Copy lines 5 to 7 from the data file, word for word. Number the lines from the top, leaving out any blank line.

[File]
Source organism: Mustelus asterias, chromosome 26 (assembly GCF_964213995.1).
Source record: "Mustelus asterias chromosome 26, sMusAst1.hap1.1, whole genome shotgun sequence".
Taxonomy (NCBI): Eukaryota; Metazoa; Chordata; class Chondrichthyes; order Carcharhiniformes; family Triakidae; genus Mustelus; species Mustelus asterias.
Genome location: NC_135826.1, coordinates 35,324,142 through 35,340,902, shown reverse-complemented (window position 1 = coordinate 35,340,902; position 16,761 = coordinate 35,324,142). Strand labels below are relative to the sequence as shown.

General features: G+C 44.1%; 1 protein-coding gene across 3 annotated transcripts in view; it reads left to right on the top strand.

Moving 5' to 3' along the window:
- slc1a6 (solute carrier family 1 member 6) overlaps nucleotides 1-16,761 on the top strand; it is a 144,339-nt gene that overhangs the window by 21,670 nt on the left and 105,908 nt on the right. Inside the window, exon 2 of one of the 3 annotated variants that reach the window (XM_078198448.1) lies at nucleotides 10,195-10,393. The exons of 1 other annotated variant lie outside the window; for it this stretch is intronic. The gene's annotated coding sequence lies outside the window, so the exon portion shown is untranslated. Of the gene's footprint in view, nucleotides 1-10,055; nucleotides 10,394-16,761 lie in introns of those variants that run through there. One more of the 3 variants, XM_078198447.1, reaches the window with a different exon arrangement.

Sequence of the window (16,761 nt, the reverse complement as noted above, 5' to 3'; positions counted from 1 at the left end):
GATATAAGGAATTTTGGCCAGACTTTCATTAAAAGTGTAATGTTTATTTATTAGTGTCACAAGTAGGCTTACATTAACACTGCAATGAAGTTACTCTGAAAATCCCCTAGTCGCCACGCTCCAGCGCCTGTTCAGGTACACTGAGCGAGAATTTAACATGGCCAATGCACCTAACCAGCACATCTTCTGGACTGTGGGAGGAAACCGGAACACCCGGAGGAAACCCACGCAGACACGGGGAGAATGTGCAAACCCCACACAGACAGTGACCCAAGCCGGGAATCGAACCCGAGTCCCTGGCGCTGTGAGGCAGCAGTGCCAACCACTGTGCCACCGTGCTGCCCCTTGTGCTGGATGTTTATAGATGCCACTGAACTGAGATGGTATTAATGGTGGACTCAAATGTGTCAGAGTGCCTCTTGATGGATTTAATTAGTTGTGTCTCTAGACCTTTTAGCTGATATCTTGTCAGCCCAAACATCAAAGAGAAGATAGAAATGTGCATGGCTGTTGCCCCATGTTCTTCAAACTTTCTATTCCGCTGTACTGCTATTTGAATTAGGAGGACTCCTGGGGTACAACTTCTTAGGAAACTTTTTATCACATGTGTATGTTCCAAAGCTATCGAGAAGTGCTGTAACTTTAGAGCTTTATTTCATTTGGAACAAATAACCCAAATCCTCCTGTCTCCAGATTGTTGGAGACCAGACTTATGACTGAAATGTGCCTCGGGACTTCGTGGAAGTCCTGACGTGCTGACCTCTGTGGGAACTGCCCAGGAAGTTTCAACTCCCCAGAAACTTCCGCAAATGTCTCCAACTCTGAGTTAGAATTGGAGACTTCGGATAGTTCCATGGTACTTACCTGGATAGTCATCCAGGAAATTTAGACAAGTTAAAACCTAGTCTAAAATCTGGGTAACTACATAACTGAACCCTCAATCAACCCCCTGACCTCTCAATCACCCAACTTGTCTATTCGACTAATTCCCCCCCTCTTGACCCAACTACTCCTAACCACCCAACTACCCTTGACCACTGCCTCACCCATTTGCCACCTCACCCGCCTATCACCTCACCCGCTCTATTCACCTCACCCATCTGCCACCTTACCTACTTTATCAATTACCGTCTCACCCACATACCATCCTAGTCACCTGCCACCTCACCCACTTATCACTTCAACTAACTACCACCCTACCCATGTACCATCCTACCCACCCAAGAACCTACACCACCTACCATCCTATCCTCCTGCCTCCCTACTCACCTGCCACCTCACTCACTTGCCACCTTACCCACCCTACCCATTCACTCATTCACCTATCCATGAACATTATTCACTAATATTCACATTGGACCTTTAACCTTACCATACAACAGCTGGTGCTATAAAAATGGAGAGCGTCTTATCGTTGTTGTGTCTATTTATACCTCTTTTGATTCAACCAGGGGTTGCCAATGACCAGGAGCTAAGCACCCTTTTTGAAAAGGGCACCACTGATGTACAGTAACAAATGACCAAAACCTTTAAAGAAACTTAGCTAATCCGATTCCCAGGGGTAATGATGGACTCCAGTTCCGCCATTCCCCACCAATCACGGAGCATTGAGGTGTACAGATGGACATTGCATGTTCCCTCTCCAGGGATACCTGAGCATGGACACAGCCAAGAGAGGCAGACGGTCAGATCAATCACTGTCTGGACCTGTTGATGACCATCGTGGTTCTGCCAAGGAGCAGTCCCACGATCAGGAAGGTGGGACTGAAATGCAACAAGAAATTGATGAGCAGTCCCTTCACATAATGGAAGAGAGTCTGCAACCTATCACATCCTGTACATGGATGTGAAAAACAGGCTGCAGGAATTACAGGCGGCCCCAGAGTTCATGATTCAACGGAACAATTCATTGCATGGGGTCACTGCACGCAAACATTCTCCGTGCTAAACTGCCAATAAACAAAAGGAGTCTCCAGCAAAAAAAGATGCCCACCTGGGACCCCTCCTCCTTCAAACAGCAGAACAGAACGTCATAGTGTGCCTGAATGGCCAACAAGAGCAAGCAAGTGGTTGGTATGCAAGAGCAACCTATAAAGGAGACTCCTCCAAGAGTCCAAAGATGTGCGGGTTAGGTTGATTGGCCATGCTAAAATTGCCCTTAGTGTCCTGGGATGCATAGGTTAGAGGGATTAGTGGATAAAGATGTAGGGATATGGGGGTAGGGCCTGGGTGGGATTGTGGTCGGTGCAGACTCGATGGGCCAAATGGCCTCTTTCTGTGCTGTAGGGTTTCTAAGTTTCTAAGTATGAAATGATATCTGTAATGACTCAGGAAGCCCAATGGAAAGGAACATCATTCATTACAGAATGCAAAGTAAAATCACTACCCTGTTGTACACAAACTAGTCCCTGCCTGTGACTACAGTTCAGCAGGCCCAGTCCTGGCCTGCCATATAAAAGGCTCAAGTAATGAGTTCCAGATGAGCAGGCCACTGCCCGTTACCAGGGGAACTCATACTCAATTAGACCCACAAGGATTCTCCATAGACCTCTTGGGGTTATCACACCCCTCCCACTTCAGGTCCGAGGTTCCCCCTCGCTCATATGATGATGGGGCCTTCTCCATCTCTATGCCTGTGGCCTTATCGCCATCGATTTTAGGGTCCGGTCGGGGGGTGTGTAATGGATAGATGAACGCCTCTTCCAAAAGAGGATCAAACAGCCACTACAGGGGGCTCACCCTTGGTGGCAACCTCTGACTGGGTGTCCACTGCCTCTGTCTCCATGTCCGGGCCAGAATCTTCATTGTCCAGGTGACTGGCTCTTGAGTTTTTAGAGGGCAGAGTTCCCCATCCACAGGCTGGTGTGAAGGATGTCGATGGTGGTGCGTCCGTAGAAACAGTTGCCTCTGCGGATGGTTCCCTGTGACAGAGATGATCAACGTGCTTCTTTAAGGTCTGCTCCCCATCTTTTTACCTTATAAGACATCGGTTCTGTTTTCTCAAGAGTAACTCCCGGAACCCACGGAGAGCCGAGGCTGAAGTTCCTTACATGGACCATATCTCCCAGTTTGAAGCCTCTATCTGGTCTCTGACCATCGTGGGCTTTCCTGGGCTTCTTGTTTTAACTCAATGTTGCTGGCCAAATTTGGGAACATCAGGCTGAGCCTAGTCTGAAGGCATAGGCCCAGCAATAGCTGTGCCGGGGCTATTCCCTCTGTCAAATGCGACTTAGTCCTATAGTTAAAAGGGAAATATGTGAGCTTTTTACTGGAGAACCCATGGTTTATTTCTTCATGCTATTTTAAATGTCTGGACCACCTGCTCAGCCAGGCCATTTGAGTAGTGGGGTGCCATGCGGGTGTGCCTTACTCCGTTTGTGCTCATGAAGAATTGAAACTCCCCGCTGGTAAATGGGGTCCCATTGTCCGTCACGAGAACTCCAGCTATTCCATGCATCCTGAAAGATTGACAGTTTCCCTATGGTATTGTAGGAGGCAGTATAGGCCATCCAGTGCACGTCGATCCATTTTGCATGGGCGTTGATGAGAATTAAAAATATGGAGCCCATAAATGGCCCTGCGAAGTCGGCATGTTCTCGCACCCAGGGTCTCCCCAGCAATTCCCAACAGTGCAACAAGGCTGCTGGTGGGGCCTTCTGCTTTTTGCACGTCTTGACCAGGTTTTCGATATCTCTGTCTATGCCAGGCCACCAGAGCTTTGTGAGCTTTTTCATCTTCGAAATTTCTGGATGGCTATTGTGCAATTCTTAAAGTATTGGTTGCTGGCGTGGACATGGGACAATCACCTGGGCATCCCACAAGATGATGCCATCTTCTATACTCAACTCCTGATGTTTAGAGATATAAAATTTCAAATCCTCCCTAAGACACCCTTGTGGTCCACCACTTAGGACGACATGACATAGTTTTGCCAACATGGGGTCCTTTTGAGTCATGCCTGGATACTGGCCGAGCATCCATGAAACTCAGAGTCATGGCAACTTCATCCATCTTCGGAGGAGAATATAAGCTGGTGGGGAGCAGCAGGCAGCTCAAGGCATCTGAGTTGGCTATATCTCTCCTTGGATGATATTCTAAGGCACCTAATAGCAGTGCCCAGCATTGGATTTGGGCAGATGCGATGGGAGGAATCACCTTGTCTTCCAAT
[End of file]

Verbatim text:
General features: G+C 44.1%; 1 protein-coding gene across 3 annotated transcripts in view; it reads left to right on the top strand.

Moving 5' to 3' along the window:
- slc1a6 (solute carrier family 1 member 6) overlaps nucleotides 1-16,761 on the top strand; it is a 144,339-nt gene that overhangs the window by 21,670 nt on the left and 105,908 nt on the right. Inside the window, exon 2 of one of the 3 annotated variants that reach the window (XM_078198448.1) lies at nucleotides 10,195-10,393. The exons of 1 other annotated variant lie outside the window; for it this stretch is intronic. The gene's annotated coding sequence lies outside the window, so the exon portion shown is untranslated. Of the gene's footprint in view, nucleotides 1-10,055; nucleotides 10,394-16,761 lie in introns of those variants that run through there. One more of the 3 variants, XM_078198447.1, reaches the window with a different exon arrangement.